(ARA) - Caring for someone who lives with drug dependence can take an emotional toll. In many cases, the caregiver shoulders the burden of drug addiction as much, if not more so, than the user.
This is the case for Caren, who has supported her 29-year-old son as he struggles with drug dependence. Like many young substance abusers, her son's troubles began with a sports injury for which he received prescription pain medication. Treatment helped mask his pain, but he continued to take the medication even after the pain subsided because it gave him a high. Eventually, he turned to heroin.
"My son made several failed attempts at treatment. It was painful to watch him struggle for so many years and then hit rock bottom, out of money and living in halfway houses," says Caren.
A growing problem
Caren, her son and the rest of their family are not alone. Dependence to opioids - drugs derived from the opium poppy that include heroin as well as prescription pain medication - is a national epidemic: a 2009 National Survey on Drug Use and Health found that approximately 1.9 million adults in the U.S. abused or were dependent on pain relievers.
A chronic disease that can be treated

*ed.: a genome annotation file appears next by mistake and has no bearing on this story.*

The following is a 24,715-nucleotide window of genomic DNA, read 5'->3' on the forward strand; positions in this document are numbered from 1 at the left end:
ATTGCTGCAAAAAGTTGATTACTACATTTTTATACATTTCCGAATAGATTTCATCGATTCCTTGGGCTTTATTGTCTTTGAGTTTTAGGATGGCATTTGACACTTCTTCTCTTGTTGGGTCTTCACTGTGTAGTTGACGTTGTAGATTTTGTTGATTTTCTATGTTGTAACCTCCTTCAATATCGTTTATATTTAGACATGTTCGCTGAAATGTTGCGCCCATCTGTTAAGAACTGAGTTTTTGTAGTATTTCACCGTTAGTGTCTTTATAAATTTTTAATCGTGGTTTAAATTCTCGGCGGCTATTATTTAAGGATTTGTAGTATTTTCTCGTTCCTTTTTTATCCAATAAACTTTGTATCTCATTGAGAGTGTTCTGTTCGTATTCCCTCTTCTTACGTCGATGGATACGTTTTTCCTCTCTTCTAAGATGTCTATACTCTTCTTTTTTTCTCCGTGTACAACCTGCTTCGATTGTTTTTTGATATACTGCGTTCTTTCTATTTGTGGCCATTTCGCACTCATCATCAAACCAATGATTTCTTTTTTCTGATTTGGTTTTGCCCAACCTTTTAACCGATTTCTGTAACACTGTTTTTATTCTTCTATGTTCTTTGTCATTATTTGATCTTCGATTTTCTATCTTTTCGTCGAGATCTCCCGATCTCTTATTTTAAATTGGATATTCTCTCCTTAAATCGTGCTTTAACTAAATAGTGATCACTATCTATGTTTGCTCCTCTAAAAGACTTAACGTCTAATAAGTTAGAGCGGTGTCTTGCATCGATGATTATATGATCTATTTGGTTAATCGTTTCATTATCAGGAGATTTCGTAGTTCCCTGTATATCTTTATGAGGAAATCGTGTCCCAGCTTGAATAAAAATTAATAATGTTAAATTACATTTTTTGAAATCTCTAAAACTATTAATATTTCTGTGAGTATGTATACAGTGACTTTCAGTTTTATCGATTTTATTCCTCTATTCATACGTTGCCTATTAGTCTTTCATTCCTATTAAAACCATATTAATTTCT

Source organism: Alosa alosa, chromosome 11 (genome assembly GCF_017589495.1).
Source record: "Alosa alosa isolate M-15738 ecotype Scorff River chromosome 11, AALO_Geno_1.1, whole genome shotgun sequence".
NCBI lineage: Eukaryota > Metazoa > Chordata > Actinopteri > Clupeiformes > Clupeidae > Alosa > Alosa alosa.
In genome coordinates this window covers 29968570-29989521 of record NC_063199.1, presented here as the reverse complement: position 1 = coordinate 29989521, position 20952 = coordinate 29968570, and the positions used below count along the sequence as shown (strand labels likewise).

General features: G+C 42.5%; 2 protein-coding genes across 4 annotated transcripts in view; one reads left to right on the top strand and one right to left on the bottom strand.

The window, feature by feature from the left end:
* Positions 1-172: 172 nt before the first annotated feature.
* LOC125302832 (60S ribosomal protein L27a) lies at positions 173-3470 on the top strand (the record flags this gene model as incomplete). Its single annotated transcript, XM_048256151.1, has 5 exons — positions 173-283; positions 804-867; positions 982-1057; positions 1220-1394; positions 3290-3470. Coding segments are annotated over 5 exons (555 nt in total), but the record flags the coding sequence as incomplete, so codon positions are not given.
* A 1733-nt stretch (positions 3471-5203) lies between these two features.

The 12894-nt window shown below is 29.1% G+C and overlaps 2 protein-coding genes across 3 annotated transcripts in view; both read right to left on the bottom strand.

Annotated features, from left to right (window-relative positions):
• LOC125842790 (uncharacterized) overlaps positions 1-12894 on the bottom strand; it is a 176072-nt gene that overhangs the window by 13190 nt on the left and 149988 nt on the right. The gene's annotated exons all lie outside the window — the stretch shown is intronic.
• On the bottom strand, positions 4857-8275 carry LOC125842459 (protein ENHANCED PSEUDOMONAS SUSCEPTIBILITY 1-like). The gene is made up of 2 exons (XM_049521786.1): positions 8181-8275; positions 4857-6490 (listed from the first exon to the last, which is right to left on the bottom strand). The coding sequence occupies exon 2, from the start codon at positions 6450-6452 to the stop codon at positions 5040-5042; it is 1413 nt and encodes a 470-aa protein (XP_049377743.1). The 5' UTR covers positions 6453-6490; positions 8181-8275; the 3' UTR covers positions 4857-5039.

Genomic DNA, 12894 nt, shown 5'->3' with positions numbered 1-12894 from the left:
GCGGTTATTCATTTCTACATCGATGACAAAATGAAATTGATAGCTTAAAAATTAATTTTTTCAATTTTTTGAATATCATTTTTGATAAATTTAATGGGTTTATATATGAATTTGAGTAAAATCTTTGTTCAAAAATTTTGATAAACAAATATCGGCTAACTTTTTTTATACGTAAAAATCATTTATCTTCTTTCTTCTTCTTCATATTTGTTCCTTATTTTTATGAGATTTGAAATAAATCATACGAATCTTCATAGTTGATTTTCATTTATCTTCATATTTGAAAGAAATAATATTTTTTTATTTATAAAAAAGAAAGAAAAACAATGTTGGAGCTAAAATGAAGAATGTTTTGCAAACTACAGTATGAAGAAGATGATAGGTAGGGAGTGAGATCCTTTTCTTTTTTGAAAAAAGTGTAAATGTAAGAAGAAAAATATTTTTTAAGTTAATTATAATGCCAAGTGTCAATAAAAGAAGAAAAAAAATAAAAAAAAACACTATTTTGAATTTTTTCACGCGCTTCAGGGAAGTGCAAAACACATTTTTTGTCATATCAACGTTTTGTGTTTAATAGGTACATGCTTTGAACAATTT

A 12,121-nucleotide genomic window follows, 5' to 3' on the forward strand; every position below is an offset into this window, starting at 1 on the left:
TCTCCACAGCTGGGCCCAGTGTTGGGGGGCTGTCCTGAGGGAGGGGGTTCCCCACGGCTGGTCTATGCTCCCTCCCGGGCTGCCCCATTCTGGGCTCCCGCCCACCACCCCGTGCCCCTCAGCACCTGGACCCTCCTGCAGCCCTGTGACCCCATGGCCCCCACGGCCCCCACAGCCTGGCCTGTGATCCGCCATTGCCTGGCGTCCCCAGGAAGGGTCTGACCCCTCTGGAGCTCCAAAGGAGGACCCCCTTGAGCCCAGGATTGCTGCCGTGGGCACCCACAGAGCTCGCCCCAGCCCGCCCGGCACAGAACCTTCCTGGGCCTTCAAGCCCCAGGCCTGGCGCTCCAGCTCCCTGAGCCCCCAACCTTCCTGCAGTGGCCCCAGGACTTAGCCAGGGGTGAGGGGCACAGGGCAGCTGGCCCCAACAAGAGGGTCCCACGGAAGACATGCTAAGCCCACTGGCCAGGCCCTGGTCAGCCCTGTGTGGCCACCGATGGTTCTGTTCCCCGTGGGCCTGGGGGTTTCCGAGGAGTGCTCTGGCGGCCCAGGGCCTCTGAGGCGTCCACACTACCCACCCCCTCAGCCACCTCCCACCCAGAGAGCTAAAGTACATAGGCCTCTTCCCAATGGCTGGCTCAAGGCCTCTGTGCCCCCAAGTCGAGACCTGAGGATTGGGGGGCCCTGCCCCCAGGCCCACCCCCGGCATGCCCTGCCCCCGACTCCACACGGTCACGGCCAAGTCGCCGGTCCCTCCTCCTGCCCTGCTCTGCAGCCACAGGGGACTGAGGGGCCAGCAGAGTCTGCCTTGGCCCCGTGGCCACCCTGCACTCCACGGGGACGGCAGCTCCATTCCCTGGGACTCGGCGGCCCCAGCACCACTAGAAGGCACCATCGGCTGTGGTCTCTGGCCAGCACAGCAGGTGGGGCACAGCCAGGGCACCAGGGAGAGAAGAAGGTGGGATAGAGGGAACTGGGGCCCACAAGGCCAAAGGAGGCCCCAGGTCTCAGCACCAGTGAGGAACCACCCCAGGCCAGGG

Opioid dependence may not seem like a disease to the general public - but it is. Research has shown that dependence causes changes in the brain that last even after an individual has stopped using the drugs. The drugs affect pleasure centers in the brain, causing intense feelings of joy that reward drug-taking behavior. For this reason, people who are dependent on opioids often find it very challenging to quit and those who do manage to quit often struggle with relapse.
"When all hope was almost gone, I knew we needed to take a new approach. I worked with my son and his rehab specialist to identify a new medication that worked for him," says Caren.
Successful management of opioid dependence most often combines behavioral treatment methods with scientifically proven medical approaches. It is important for people living with dependence to work with a health care provider to identify a customized treatment approach. There are a variety of options, including a non-addictive, monthly medication, but no single treatment is appropriate for all individuals.
After experiencing success on treatment, Caren's son decided to stop taking the medication, and suffered another relapse. He is now back on treatment and working with his care team to manage his disease.
"I have come to accept that it is a bumpy road to recovery," says Caren. "Treatment is a long-term commitment that involves the entire family and a dedicated care team. I urge caregivers to take advantage of all available resources to determine an appropriate treatment approach."
Did you know?
There is help for people with opioid dependence and their families. The following web link offers information about opioid dependence treatment, support programs and additional resources. Visit http://www.ncadd.org/images/stories/PDF/Consumer-Guide-Medication-Assisted-Recovery.pdf for more information.